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Consumers and businesses always demand more power from their computers. We want more powerful processors with additional cores, better GPUs, and faster RAM, and we want it now.
So when a new technology arrives on the market offering the holy grail—to make your system faster—enthusiasts and enterprises take note.
Intel’s Optane memory is one of those innovations. But what is Optane? And does it mean you no longer need actual system RAM? Let’s take a look.
What Is Intel Optane Memory?
Optane is a new hyper-fast type of memory. The Intel “Optane” trademark refers to the specific type of memory, rather than a format. Optane is somewhat like a super-charged SSD, albeit at a higher cost and in a less-user-friendly format. But then again, it isn’t actually an SSD, so don’t confuse the terms.
In that sense, it is probably easiest to consider Optane as the offspring of an SSD drive and some DDR4 RAM. Still with me? It will all make sense at the end by the end!
Optane began life as a specialized M.2 Non-Volatile Memory Express (NVMe) module. It is only compatible with 7th generation Intel processors or later, plus a matching motherboard. Using a specialized 3D NAND fabrication process Intel (developed in conjunction with Micron) calls 3D XPoint, Optane memory can rapidly switch between high-resistance and low-resistance states to more efficiently access densely packed data.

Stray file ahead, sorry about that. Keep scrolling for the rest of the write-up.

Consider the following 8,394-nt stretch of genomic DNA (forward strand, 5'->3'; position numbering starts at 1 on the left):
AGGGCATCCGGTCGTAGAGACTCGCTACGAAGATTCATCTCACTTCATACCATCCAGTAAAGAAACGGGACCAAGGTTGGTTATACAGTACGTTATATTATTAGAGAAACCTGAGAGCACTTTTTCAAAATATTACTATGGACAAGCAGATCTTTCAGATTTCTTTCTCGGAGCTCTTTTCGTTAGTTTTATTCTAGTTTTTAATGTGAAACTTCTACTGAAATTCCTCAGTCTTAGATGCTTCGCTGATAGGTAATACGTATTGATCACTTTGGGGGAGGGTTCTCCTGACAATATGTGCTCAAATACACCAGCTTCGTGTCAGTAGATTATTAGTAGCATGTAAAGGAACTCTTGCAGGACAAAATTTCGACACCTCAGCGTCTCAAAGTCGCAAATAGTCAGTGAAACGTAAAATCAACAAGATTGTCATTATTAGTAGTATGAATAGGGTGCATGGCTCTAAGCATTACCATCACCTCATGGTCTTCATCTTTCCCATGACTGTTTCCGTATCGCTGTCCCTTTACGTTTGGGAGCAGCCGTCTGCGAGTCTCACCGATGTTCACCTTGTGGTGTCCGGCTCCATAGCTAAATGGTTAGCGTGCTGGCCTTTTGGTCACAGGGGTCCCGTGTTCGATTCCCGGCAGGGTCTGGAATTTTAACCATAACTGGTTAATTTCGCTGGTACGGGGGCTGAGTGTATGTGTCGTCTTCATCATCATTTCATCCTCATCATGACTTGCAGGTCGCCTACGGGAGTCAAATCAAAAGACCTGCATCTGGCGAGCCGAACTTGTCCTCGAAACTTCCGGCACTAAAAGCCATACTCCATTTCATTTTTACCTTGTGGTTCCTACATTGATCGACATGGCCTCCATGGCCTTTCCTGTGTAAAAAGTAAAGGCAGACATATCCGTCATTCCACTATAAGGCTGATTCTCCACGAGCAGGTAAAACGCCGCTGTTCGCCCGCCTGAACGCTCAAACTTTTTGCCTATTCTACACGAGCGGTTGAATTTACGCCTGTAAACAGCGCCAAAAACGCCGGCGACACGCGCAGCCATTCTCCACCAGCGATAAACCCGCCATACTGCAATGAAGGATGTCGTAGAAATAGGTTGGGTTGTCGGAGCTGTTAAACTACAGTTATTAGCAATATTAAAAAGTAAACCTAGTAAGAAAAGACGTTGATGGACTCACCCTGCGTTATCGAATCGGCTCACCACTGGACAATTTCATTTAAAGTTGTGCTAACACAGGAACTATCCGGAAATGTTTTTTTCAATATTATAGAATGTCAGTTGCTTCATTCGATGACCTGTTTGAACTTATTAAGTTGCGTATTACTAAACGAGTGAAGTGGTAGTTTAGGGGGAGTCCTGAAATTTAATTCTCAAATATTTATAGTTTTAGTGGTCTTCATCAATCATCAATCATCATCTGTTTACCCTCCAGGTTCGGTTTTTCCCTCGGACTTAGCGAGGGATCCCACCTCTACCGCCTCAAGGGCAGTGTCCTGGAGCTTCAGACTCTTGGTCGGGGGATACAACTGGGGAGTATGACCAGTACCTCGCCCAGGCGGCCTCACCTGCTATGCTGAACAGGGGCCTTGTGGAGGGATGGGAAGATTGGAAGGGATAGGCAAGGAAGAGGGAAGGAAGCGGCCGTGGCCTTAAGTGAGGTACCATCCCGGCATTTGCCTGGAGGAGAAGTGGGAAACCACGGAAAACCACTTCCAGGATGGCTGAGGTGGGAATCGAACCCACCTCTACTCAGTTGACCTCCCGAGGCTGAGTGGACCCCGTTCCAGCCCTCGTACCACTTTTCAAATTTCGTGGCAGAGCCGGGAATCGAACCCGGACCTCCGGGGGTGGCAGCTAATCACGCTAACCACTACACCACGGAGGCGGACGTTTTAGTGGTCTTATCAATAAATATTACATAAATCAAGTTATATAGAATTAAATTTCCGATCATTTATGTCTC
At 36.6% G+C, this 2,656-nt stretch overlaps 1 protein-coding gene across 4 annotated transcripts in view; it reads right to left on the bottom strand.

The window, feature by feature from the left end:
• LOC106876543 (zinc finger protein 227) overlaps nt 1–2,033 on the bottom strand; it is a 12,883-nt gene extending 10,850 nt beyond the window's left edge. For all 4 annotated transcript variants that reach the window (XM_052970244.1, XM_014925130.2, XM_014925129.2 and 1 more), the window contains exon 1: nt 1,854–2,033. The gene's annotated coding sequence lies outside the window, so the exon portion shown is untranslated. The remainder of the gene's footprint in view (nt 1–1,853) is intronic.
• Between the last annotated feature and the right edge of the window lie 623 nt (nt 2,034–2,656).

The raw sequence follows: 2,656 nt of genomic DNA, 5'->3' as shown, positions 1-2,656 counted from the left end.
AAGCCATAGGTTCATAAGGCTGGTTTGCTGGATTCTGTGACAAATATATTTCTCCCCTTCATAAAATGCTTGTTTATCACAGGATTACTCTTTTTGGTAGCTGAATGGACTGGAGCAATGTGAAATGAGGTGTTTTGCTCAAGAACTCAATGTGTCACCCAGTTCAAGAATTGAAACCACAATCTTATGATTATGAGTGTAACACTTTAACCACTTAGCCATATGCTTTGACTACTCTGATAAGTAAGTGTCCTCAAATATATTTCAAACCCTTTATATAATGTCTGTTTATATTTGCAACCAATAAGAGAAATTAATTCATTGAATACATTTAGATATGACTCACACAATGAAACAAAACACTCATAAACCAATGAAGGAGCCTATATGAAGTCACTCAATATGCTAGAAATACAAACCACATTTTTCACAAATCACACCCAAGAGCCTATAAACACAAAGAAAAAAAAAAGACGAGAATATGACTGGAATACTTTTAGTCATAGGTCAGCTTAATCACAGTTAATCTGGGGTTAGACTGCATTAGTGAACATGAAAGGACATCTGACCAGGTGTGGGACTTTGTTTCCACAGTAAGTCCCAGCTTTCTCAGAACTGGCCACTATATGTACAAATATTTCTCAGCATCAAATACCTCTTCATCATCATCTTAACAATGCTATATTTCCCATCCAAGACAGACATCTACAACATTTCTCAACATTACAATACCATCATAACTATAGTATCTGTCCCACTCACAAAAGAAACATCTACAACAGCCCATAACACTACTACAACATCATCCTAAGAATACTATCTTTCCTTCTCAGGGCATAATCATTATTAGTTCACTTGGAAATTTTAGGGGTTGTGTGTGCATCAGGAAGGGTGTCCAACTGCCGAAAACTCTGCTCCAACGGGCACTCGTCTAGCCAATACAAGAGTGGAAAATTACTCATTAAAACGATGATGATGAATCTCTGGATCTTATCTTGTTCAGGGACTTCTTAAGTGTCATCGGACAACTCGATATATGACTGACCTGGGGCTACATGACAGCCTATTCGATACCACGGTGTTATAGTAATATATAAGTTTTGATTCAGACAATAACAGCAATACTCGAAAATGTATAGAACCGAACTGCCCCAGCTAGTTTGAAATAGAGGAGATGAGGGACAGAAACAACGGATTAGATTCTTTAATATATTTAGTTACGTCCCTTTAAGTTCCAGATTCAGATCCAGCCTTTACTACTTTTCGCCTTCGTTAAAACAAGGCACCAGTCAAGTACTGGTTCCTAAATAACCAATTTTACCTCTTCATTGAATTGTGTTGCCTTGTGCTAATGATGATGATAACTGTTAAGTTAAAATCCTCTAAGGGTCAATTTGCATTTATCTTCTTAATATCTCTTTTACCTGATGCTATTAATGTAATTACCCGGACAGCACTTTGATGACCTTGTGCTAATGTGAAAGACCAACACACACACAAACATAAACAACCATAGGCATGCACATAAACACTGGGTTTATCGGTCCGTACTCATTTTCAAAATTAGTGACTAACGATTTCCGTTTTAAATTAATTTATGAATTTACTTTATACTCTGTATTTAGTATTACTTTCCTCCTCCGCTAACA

Optane memory modules see use as super-powered boot drives. That is, you pair a relatively small but super-fast Optane memory module with a massive old 2TB HDD, and the latter receives a decent performance boost. But the modules can also boost your existing RAM, lend some extra capacity to your system, and feature as an actual storage location.
Is Intel Optane Memory Like Cheap DDR RAM Then?
In the beginning, the answer to this question was a simple “no.” But since Optane hit consumer markets, the scene looks a little different. In fact, let’s break this question down.
Is Optane Like Regular RAM?
No, Optane is not like regular volatile RAM—and that’s the key. Regular RAM is volatile, meaning when you turn your PC off, the data held in the RAM clears. When you power on your system, the RAM fills with useful data.
Optane memory is not volatile—it retains data after you power down your system. At the time of release and indeed, up until mid-2018, Optane was not expected to feature as a complete replacement for regular RAM.
Can Optane Replace Regular RAM?
At the current time, no, it cannot. However, you can use an Optane M.2 module to give your existing RAM a boost. Check out Linus’s explanation on how this works in practice:
However, the final decision here will come down to your PC specifications. The price of actual RAM is stable, but not decreasing (and has continued increasing slightly over the past 18 months). A cheap-ish Optane memory module to boost performance is accessible, rather than spending another $200 on RAM. Still, this ignores the initial cost of the Intel 7th generation or later CPU and corresponding motherboard.